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Capturing Value-Added Byproducts from Poultry Processing Liquid Streams

18 March 2011

Georgia Tech Research Institute

Millions of gallons of water are used daily in poultry processing operations, according to Poultry Tech from Georgia Tech's Research Institute.

To help conserve this natural resource, federal guidelines provide that water from processing liquid streams can be reused as long as measures are taken to prevent product contamination or adulteration. As such, treatment technologies are designed to filter and disinfect the water to ensure its safe reuse. In an effort to further foster environmental sustainability, researchers at the Georgia Tech Research Institute (GTRI) are investigating techniques to more selectively capture target impurities from the liquid streams in a way that facilitates the recovery of value-added byproducts while still meeting or exceeding reuse guidelines. They believe the answer may lie in two novel separation technologies: adsorption chromatography and dynamic filtration.

Aklilu Giorges, GTRI research engineer, performs bench-scale testing for dynamic filtration.

Project Overview

“This project seeks to enable recycling and/or reuse of poultry processing liquid streams and capture of entrained contaminants, preferably in a manner that yields value-added byproducts such as fats, proteins, oils, and free fatty acids,” explains John Pierson, GTRI principal research engineer and project director.

According to Pierson, methods similar to those used in biopharmaceutical protein purification may hold keys to advancing liquid stream reuse in poultry processing. However, two key challenges must be overcome. First, there is the need to improve yields with continuous separations combined with lower costs through new and/or improved resins and buffers. Here, he believes adsorption chromatography can play a role. Second, there is the need to improve membrane flux rates for separations, for which dynamic filtration may be the answer.

Adsorption Chromatography

Adsorption chromatography (adhesion onto the particle or adsorbent surface) is being investigated as a method for separating proteins and fats from processing liquid streams. Researchers are using relatively inexpensive silica media to perform adsorption tests on surrogate chiller water.

“To get a higher yield, we are functionalizing the silica with acid groups and others to remove the target groups, in this case protein. We then separate the protein by shifting the pH,” explains Robert Wallace, GTRI research chemist.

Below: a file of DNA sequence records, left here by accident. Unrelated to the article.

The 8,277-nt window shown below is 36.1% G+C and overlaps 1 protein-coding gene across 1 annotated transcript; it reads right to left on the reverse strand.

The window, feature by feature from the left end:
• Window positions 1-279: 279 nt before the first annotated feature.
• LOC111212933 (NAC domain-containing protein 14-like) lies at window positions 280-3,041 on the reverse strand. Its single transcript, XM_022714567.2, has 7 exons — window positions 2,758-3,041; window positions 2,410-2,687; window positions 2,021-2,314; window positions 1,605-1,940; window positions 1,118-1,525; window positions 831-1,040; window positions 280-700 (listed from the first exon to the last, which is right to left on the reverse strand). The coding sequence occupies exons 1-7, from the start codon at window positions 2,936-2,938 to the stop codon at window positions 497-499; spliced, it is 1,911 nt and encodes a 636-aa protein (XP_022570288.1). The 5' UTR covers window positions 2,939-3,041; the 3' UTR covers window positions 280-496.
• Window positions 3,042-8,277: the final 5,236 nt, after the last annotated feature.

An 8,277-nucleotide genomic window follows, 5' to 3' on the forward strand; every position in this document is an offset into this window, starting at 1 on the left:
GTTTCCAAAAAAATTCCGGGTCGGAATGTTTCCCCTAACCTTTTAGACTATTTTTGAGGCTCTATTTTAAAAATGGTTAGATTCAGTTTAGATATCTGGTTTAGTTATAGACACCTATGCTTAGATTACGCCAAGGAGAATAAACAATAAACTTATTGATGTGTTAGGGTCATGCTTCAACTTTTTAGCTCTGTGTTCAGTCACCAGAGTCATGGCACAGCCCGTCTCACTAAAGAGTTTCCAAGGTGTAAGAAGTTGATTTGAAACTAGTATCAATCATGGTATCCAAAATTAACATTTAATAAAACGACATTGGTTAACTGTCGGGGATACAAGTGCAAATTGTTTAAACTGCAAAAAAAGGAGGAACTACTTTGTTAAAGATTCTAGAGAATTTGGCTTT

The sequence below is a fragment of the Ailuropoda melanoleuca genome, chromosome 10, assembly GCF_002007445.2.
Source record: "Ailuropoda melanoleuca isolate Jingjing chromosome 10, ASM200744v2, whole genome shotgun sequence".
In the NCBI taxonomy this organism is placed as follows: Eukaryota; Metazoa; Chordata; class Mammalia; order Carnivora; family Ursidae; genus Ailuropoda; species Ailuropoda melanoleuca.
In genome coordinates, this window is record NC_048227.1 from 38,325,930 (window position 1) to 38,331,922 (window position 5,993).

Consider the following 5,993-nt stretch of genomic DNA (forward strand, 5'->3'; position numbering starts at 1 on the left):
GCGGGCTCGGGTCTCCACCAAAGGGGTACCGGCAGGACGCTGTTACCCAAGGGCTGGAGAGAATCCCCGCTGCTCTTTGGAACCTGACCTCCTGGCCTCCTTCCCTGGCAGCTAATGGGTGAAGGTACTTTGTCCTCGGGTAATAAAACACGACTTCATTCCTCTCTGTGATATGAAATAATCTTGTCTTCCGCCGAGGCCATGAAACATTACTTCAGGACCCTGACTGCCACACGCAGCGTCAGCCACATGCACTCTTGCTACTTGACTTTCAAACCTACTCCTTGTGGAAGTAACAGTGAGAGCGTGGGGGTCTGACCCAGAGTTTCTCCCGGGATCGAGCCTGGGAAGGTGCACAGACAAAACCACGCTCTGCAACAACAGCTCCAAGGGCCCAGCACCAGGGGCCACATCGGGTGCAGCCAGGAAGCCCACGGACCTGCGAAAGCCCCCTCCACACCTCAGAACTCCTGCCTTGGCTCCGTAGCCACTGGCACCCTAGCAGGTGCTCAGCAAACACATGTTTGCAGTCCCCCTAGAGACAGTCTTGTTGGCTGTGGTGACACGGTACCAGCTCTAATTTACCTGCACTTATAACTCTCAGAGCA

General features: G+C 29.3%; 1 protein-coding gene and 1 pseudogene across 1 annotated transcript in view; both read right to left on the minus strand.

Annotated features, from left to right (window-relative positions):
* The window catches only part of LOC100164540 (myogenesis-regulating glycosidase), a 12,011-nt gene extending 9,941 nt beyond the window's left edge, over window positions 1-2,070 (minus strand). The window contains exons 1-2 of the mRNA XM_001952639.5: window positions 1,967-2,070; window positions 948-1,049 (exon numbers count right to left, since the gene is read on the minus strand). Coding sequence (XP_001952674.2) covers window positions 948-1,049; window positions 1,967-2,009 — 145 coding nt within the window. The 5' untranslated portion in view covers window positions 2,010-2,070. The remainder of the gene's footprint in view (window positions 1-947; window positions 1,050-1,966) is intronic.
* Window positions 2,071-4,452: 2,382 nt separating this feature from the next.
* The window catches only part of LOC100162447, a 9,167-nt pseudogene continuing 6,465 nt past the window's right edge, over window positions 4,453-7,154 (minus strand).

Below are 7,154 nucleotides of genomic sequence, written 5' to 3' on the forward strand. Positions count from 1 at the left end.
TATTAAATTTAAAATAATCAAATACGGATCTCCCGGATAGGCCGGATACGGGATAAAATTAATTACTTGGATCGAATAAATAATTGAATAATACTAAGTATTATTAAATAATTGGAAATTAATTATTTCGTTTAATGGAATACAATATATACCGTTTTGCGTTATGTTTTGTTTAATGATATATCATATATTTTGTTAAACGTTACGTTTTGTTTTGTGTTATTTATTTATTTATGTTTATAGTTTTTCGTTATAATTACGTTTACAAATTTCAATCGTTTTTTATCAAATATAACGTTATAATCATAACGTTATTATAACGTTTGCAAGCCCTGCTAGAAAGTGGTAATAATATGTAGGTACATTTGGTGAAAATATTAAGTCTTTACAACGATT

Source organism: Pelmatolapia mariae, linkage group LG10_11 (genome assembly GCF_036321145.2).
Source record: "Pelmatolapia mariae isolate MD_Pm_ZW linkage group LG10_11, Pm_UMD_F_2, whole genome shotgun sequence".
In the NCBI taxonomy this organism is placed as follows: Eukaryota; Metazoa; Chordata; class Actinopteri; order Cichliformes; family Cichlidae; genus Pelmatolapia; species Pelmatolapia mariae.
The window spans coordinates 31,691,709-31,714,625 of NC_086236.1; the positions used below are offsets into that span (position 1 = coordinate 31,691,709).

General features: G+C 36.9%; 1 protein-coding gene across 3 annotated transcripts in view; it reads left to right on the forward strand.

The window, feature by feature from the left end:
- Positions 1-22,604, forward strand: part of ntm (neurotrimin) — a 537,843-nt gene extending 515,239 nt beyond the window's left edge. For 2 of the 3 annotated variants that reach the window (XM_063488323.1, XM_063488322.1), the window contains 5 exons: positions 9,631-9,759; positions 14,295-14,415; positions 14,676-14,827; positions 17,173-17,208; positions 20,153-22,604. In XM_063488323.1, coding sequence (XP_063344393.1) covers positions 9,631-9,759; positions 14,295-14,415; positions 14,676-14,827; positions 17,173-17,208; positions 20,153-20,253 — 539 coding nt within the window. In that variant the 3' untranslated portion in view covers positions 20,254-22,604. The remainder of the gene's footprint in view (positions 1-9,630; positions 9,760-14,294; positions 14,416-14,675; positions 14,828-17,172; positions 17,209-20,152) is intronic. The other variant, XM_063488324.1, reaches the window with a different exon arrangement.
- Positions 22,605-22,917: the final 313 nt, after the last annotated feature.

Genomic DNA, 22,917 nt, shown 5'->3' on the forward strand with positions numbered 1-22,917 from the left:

The method appears promising not only for protein separation but also for process water reuse, says Wallace.

Dynamic Filtration

Membrane filtration technology is recognized as an effective method for separating organic and inorganic impurities from water streams. It is widely used in the pharmaceutical industry in both upstream and downstream applications. For use in poultry processing applications, challenges include limitations on throughput and membrane degradation with time as the concentration increases leading to cake buildup.

“Membrane separation is differentiated via the associated pore sizes used for target impurities and distinguished from filtration where media are used to capture contaminants. In both cases, surface contaminant buildup decreases flux, so innovations are sought that decouple flow from separation and filtration rates,” explains Aklilu Giorges, GTRI research engineer.

Giorges conducted a computational fluid dynamics (CFD) analysis of a dynamic filtration process. He found that the cake buildup is strongly affected by the balance of the shear force, transmembrane pressure, and the cake strength and firmness at the membrane surface.

Initial Results and Future Directions

“Our preliminary assessment is that adsorption and dynamic filtration novel separation techniques can be applied to selected poultry processing liquid streams,” says Pierson. “The expected outcomes are combined liquid quality improvement, front-end sampling, and target contamination reduction and concentration at specific insertion points.”

The research team is currently expanding adsorption work to functionalized adsorbents and simulated moving bed technologies, while dynamic filtration research is examining methods to improve separations, especially when pre-treating liquid streams in advance of adsorption systems.

Longer term the team hopes to develop a pilot-scale system to demonstrate dynamic filtration with preparative chromatography for improved liquid stream quality and safety.

March 2011

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